Career Advice

Working A Summer Picnic

It’s a beautiful evening full of pasta salads, watermelon and neighbors sharing a summer repast. You try to decide whether to join the softball game or conversations under the trees.

Then you spot the head of the marketing firm where you just sent your resume. You switch from low-key friendly to intense elevator pitch mode and head her way.

Summer professional networking can show up around a picnic table or on a golf course, and those social occasions require different approaches than fall professional events. Read the social cues and remember: It’s a fun evening not a business event, said Diane Darling, who runs Effective Networking and is the author of The Networking Survival Guide (May, McGraw Hill).

“Build rapport,” she said. “It sounds trite but you do need to know how to have a good conversation.”

Here’s some more of Darling’s advice on summer picnic networking:

  • Come up with conversation starters. Ask about summer plans or discuss the latest movies. Use open ended queries such as “What was your favorite summer vacation?” or “Tell me about how you landed your job.”
  • Have a good clean joke ready.  “Nothing brings people together more than laughter,” she said.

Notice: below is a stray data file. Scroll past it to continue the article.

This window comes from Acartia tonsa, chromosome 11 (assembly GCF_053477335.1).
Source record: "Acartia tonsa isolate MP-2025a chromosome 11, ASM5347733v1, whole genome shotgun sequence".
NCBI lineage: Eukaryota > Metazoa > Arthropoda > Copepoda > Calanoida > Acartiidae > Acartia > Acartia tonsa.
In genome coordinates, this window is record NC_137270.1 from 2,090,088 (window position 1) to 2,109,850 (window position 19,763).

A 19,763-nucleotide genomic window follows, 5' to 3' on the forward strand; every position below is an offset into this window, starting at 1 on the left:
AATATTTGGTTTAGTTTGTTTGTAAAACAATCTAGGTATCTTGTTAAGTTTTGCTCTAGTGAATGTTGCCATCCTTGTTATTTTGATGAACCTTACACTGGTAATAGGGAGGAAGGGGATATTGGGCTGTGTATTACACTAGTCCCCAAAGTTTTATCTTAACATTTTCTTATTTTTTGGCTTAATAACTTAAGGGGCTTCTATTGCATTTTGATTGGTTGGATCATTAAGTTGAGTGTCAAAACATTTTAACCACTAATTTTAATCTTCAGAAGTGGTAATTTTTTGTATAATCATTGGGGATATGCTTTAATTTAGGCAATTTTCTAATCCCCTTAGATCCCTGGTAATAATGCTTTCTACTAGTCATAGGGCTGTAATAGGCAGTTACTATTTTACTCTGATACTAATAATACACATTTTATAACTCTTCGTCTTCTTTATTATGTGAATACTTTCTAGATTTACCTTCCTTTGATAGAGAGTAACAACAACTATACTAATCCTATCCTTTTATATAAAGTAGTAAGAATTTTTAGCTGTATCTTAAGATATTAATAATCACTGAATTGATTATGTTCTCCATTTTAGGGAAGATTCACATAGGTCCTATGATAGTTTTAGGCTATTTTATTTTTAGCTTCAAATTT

• Help put people at ease. Many people are uncomfortable in social settings. So if you help them feel at ease, you’ve started a good connection.
  • If you have sweaty hands or arms, hold a cold bottle or can in your right hand. Then blame the sweat on the drink and the person you meet isn’t turned off.
  • Expect interruptions. Children need to find the restroom; guacamole needs refilling; the games start or finish.
  • Know when to move on, especially when talking to the boss or president of the neighborhood association. Say: “I’ve enjoyed our conversation. I’m sure there are a lot of other people who want to talk to you,” Darling suggests.

The big mistake:  Taking 20 minutes or more to discuss your career or business plan in the middle of a summer social event. Of course it’s the only thing you think about, but your new contact wants to relax and enjoy the golf outing or ice cream social, not dig up contacts or advice for you.

Darling tells of the time she was carrying a birthday cake out to the partygoers and the person holding the screen door said to her “By the way Diane, I saw on your Linkedin profile that you know so and so and I’m trying to get a job there….”  In her mind she’s screaming: “Dude, I’m carrying a cake!” She knew immediately he was not a good fit for the employer culture. Yet the guy persisted and pestered her for an introduction through the celebration.

Instead, he could have taken a quieter moment and inquired about the company he targeted. Then after only a few minutes, he might suggest a real conversation later on – over coffee or in a 15 minute phone call.  The next day send your contact an email, Darling says, saying you enjoyed the picnic or birthday party and list the two or three things you’d like their advice on.

And remember: A picnic or golf outing happens in “open air,” Darling says, “and people can’t be candid. You don’t know who’s listening.”